They have the benefit of incumbency in B&R, and both Williams’ are popular locally. They also have the benefit of facing the other half of the coalition, and a weak Tory candidate.
    Naturally Montgomeryshire will be more tricky. However, the extent to which the Conservatives have allied themselves with the area’s anti-wind minority, and appear to be actively trying to drive out all the inward investment and jobs renewable energy can bring, will naturally leave the door open to the Lib Dems if they adopt a more moderate pro-jobs approach.
    Cardiff Central is clearly the toughest of the lot given the student population. Nevertheless, the numbers in 2011 were not as dismal as many suspected. Another benefit it that they are apparently facing a Unite selected Labour candidate, and all the baggage that bring with it.

  4. One coalition would have been Plaid led. The other is Tory dominated. Big difference. On most issues except Europe, Clegg is a closet Tory anyway.

  5. The one thing Roger didn’t mention is that the electorate do not seem to understand what the Lib-Dems stand for. Basically they don’t understand what a political “Liberal” is.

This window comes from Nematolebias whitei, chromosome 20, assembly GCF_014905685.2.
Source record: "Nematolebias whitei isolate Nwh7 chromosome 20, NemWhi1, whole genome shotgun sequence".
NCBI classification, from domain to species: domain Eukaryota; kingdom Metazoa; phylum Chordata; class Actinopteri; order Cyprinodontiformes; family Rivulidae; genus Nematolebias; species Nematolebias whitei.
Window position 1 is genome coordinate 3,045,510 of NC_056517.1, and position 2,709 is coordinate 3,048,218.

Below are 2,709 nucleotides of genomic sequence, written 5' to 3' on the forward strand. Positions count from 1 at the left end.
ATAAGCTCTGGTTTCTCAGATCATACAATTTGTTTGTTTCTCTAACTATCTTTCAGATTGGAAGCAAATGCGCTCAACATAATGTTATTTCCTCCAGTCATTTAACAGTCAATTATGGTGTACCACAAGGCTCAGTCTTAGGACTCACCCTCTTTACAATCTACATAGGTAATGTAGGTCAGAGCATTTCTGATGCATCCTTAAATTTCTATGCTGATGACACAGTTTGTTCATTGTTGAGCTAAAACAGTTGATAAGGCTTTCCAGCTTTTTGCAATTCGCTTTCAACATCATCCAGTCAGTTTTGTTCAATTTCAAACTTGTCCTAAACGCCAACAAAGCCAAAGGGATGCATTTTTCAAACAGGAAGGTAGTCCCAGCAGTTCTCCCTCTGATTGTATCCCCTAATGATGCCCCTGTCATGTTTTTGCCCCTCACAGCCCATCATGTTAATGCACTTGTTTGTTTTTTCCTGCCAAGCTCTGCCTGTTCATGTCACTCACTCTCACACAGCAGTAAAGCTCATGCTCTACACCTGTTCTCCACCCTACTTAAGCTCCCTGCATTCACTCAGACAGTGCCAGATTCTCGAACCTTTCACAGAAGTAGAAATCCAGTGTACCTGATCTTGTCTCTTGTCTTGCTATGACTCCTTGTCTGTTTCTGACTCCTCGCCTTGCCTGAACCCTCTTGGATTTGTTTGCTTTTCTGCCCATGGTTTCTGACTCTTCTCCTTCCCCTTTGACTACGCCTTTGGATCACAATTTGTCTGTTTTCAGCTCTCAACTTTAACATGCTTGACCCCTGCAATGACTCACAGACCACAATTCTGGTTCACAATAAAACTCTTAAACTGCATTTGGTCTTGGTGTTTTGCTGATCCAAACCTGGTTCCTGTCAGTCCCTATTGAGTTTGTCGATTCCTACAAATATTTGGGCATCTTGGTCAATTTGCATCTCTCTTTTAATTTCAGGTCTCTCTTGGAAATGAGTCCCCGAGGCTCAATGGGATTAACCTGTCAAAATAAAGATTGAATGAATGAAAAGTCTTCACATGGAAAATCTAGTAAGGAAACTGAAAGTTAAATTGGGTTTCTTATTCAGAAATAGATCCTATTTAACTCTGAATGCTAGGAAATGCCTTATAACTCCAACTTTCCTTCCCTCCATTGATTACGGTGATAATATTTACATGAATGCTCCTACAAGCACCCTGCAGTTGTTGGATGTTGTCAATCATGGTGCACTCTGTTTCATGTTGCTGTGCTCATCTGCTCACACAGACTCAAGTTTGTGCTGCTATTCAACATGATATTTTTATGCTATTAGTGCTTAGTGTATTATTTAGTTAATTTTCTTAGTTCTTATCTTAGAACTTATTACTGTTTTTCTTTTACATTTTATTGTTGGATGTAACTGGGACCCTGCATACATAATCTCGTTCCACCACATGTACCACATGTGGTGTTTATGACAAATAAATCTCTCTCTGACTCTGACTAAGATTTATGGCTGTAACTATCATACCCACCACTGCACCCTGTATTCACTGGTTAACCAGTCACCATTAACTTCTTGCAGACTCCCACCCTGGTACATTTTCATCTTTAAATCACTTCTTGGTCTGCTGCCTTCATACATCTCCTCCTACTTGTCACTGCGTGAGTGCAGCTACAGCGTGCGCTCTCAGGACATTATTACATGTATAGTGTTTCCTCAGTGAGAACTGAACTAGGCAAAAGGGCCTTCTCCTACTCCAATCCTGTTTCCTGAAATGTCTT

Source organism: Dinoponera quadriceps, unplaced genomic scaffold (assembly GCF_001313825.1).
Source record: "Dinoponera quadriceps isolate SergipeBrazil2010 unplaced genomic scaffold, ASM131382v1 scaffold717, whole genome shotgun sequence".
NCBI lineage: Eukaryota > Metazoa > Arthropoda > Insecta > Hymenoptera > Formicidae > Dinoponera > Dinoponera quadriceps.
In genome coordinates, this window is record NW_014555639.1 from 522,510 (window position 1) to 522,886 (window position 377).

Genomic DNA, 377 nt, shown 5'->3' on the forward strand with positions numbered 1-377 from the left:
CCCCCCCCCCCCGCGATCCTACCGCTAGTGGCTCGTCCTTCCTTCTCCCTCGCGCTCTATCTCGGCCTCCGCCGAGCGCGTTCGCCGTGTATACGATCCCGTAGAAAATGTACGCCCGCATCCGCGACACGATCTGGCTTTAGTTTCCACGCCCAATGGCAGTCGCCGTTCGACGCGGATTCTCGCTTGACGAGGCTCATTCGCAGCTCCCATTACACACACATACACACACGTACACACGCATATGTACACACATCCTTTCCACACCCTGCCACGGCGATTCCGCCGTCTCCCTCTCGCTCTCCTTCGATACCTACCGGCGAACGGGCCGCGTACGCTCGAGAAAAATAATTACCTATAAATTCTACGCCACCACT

The Labour Party stole their clothes at the begining of the 20th Century, because of infighting between Lloyd George and the rest of the Liberal Party, and they’ve been unable to establish an identity since.

  6. Whatever other differences R. Tredwyn and I may have, I agree with him that the Welsh Liberals missed a trick in not leaving the UK Liberal umbrella in 2011.

    There would be nothing inconsistent for a federalist party like the Liberals to have genuinely independent parties in Wales and Scotland with different policy positions to the English party. They could have sat outside the government whip at Westminster on a confidence and supply basis and played the ‘critical friend’ role to their hearts content. On matters of central Welsh party ‘principle’ it would be perfectly acceptable for them to vote against the Government (to exercise their sovereignty in the federalist speak) whilst supporting it where principle was shared. Given the arithmetic, this Parliament more than any other would have been the perfect opportunity to do this.